It: Chapter Two
Bruce Steele: So, Stephen King's epic novel It is now an epic theatrical experience, as the nearly three-hour It: Chapter Two completes the tale begun two years ago with It. aka Chapter One. Was it worth the wait — and the investment of time?
Edwin Arnaudin: Absolutely, and I'm shocked to have just typed that word. I'm one of few viewers who found the previous installment a near complete failure, but practically every aspect of the follow-up film is a marked improvement. Do you agree?
Bruce: I felt the opposite. Chapter One wasn't great, but at least I liked the characters and thought I understood the rules of engagement for the shape-shifting monster that returns to terrorize Derry, Maine, every 27 years. This time around, I disliked almost all the characters — the grownup versions of the kids from Chapter One — and there seemed to be no rhyme or reason to the monster encounters. The movie also got off to an extremely nasty start with a brutally depicted gay-bashing unrelated to the monster and the domestic abuse beating of a woman. I had a hard time believing in the core goodness of the movie or the filmmakers after that, and they never won me back.
Edwin: While clumsy, these initial scenes nonetheless establish the hyper-relatable theme of unresolved issues from one's youth and their impact on adulthood. I found that conflict far more compelling than the surprisingly clichè presentation of childhood in the previous chapter, especially as portrayed by far more experienced and talented actors.
Bruce: With James McAvoy, Jessica Chastain, and Bill Hader among the six leads — and Bill Skarsgård back as Pennywise the clown — it’s definitely an A-list cast, but they don’t have much to play. The adults have vague personal issues and even vaguer relationships that barely connect to the horror story. I liked the kids in Chapter One better than you did, and while their defining traits weren’t unique, their quirks and families were clearly dramatized and shaped their interaction with the supernatural. It’s like director Andy Muschietti and screenwriter Gary Dauberman — the same team from the first movie — decided the adults didn’t need character development as long as we see snippets of their childhoods. Chapter Two suffers greatly from the retread syndrome: Just do the same things in a slightly different way and hope the audience goes along.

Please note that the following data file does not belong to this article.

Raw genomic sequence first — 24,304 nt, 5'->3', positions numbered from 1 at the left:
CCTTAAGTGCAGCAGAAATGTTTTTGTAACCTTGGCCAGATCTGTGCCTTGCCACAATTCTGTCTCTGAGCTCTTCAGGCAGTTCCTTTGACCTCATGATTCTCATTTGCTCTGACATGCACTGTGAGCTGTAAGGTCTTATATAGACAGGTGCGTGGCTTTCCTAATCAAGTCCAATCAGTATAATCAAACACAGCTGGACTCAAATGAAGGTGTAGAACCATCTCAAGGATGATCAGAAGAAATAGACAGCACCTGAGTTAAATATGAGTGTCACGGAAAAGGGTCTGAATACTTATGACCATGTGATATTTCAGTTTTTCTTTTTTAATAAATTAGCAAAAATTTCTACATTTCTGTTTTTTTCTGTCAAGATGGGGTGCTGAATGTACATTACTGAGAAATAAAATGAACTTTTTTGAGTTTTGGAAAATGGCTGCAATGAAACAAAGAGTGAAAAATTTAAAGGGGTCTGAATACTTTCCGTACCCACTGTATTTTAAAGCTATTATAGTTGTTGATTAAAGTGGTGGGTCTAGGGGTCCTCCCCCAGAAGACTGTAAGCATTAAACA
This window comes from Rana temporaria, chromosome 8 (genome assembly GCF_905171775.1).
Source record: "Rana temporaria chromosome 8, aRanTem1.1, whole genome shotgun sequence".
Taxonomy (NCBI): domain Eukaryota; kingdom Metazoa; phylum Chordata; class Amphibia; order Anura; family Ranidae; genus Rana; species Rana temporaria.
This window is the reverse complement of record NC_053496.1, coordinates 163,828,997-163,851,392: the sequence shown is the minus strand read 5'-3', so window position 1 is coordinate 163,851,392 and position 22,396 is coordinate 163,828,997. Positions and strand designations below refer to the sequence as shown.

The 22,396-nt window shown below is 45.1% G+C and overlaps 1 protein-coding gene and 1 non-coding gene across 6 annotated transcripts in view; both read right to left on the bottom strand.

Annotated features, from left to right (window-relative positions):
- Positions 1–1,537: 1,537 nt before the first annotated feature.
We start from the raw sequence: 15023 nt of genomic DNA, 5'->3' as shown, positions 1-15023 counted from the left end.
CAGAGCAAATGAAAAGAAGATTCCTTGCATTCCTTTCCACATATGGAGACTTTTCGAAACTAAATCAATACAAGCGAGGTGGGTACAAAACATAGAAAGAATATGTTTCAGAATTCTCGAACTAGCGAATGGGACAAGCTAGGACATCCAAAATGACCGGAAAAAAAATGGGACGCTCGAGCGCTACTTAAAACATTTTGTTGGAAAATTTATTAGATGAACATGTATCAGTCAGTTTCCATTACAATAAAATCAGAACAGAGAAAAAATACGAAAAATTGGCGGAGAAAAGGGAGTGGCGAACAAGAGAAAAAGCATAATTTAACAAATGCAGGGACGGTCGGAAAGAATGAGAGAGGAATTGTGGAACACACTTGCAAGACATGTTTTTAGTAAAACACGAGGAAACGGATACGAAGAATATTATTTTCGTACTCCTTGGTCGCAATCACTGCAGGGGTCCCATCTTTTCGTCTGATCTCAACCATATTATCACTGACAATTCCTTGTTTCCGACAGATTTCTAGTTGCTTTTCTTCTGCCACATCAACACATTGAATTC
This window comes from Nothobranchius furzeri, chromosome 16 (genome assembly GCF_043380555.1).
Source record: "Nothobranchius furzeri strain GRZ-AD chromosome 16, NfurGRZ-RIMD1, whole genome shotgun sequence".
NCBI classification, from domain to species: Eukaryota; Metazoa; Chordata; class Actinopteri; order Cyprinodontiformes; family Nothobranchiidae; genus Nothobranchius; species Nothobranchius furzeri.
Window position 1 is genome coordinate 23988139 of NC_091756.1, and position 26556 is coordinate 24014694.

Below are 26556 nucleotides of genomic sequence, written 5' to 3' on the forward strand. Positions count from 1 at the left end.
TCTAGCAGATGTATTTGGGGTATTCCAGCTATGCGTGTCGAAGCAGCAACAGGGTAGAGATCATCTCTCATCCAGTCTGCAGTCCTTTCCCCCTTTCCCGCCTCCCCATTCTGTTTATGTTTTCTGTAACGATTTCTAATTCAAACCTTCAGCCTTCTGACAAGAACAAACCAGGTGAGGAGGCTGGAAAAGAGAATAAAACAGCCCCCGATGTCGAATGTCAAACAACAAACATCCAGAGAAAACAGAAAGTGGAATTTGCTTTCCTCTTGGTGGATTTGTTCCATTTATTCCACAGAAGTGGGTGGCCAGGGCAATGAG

Edwin: I found the filmmaking significantly better this go-round. Though Muschietti sets up a series of creepy scenes in Chapter One, he consistently botches the timing of his jump scares. That's not the case here, and his overall visual acumen has likewise evolved. I kept being impressed by his framing, use of close-ups, and stylistic choices. He's a totally different director now.
Bruce: I didn’t notice. Chapter One’s scares I found moderately entertaining, and occasionally creepy, but nothing here scared me or impressed me much. The CGI work seems stuck about 10 or 15 years in the past.
Edwin: The wonky special effects remain problematic. A critter attack at an Asian restaurant is more awkward than creepy, and the continued manifestation of It's menace as tall, gangly, CGI monsters is a terrific way to turn a tense scene unintentionally funny.
Bruce: I could have used some laughs through the nearly three-hour running time. Instead, the only relief I got from the boring adults were the flashbacks to the children, mostly new scenes that must have been filmed during the making of Chapter One. The youngsters were so much more charming and funny than their dreary grown-up selves I found myself feeling more warmly toward the original movie than I did at the time. It was instant nostalgia.
Edwin: The occasional flashbacks to The Losers in 1989 are just the right amount of time to spend with the younger cast. If there was a way to incorporate their battles with Pennywise into a cut of the film where their adult counterparts are the main focus, this could be one of the best Stephen King adaptations. I give Chapter 2 a solid B.
Bruce: There’s one moment in which adult Bill (McAvoy) enters a scene from the first movie with young Bill (Jaeden Martell) that demonstrates the kind of smart overlay Chapter Two could have been, connecting the eras and the bifurcated characters and adding new meaning. But it’s an outlier in a movie that mostly just crashes around aimlessly, without logic or any sense that The Losers finally have themselves or the monster figured out. The finale is especially nonsensical, with a coda underlining the distasteful lesson that the way the fat kid finally gets the girl is by transforming himself into a hunk. Ugh. It gets a D-plus from me.
Overall grade: C-plus. Rated R. Now playing at the AMC River Hills, Carolina Cinemark and Regal Biltmore Grande.
(Photo: Warner Bros. Entertainment)